Singling out the festivals of the disbelievers for fasting
so as to be different from them
The scholars differed with regard to this:
It was said that it is not Makrooh to fast on their festivals for the purpose of being different from them. This view is Dha’eef (weak).
The correct view is that it is not permissible to single out the days of their festivals for fasting, because their festivals are occasions which they venerate, and fasting on these days and not others coincides with them in their veneration.
Ibn Qudaamah, may Allaah have mercy on him, said:“Our companions said: it is Makrooh to single out the day of Nawrooz and the day of Mahrajaan to fast, because these are two days which are venerated by the disbelievers, so fasting only on these days and not on others is agreeing with them in their veneration of those days. This is like the case of Saturday, so by analogy this ruling applies to every festival of the disbelievers and every day which they venerate.” (Al-Mughni, 4/924; see also Al- Iqtidaa’, 2/975)
This ruling applies in cases where one singles out that day to fast because it is their festival. But if it happens to coincide with a vow or a voluntary fast, without intending to fast because it is their festival, then there is nothing wrong with that. (See Haashiyat Ibn Qaasim ‘ala ar-Rawdh al-Murabba’, 3/064) The guideline in being different from them with regard to their festivals is that one should not innovate anything at all; one should treat the days of their festivals as being like any other day. (See Al-Iqtidaa’, 2/815) So one should not take the day off work, or rejoice on that occasion, of single that day out for fasting, expressing grief, etc.
Shaykh al-Islaam, may Allaah have mercy on him, mentioned something which may be taken as guidelines with regard to the matter of imitation. He said:
“Tashabbuh (imitation) includes those who do something because they do it, which is rare; and those who follow others in what they do for some purpose of his own even though the action is originally taken from those others. As for the one who does something that happens to be done by others as well, but neither of them took it from the other, it is open to debate as to whether this is is imitation or not. But the person who does this may be rebuked so that there will be no excuse for imitation, and because this will reinforce the idea of differing from them.” (Al-Iqtidaa’, 1/242)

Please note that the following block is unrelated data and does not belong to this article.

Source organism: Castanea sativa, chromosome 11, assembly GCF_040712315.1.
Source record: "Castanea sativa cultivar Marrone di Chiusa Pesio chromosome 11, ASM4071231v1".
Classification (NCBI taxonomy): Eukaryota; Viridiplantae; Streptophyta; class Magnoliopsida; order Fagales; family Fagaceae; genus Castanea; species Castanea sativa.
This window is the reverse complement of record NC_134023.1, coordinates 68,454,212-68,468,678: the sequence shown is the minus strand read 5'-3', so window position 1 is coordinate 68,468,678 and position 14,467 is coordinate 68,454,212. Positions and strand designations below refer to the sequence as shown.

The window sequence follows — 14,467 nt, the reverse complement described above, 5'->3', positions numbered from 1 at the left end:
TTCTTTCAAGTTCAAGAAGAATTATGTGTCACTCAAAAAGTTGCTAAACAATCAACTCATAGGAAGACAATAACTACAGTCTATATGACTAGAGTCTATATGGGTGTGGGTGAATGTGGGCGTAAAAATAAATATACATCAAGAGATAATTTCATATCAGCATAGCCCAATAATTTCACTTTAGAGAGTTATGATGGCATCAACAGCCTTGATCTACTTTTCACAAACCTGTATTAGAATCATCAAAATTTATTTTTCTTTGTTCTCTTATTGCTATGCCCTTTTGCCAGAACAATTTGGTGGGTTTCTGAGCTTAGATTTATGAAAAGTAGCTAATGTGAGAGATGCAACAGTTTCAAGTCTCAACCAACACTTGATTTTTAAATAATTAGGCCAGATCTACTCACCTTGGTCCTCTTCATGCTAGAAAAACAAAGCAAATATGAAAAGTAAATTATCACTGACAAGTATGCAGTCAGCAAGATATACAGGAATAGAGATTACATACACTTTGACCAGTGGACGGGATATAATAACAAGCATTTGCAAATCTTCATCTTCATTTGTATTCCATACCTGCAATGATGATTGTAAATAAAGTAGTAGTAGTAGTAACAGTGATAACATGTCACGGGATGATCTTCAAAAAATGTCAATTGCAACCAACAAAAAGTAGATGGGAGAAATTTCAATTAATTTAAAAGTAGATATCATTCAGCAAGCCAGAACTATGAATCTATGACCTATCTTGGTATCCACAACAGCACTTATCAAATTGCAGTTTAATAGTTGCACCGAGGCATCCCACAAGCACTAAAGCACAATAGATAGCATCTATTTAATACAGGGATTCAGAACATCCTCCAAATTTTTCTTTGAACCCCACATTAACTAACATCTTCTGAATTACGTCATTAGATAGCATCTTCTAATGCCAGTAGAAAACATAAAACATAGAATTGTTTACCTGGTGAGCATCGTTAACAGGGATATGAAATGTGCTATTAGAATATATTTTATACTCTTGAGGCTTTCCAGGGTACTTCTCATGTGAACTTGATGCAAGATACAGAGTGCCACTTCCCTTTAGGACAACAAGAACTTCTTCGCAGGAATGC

On the basis of what Shaykh al-Islaam has said, actions that happen to coincide with what they do may be divided into two types:
One, imitation of them; this is where the person who imitates them wants to be like them, for whatever reason. This is Haraam.
Two, resembling them; this is when a person is not deliberately aiming to be like them. In this case it should be pointed out to him, and if he stops, all well and good; otherwise he is guilty of the kind of imitation that is Haraam. ‘Abdullaah ibn ‘Amr ibn al- ‘Aas, may Allaah be pleased with them both, said: “The Messenger of Allaah, sallallaahu 'alayhi wa sallam, saw me wearing two garments that had been dyed with safflower. He, sallallaahu 'alayhi wa sallam, said: ‘This is the clothing of the disbelievers; do not wear them.’” According to another report: “He, sallallaahu 'alayhi wa sallam, said: ‘Did you mother tell you to wear this?’ I said: ‘Should I wash them?’ He, sallallaahu 'alayhi wa sallam, said: ‘No, burn them.’” (The two reports were reported by Muslim in al-Libaas wa az-Zeenah, 2077)
Al-Qurtubi, may Allaah have mercy on him, said: “This indicates that the reason he told him not to wear them was that by wearing them he was imitating the disbelievers.” (Al-Mufhim lima Ashkal Min Talkhees Muslim 5/993)
It seems from the Hadeeth that ‘Abdullaah, may Allaah be pleased with him, did not realize that he was imitating the dress of the disbelievers, but the Prophet of Allaah, sallallaahu 'alayhi wa sallam, still told him off for that and explained the ruling of the Sharee’ah (Islamic law) on this matter.
If something originated with the disbelievers, and it is done by them and by others, then this is not imitation, but Shaykh al- Islaam Ibn Taymiyyah, may Allaah have mercy on him, was of the opinion that it should be stopped so as to leave no room for excuses and so as to protect the Muslims from falling into
imitation of the disbelievers, and because this serves the purpose of differing from them.
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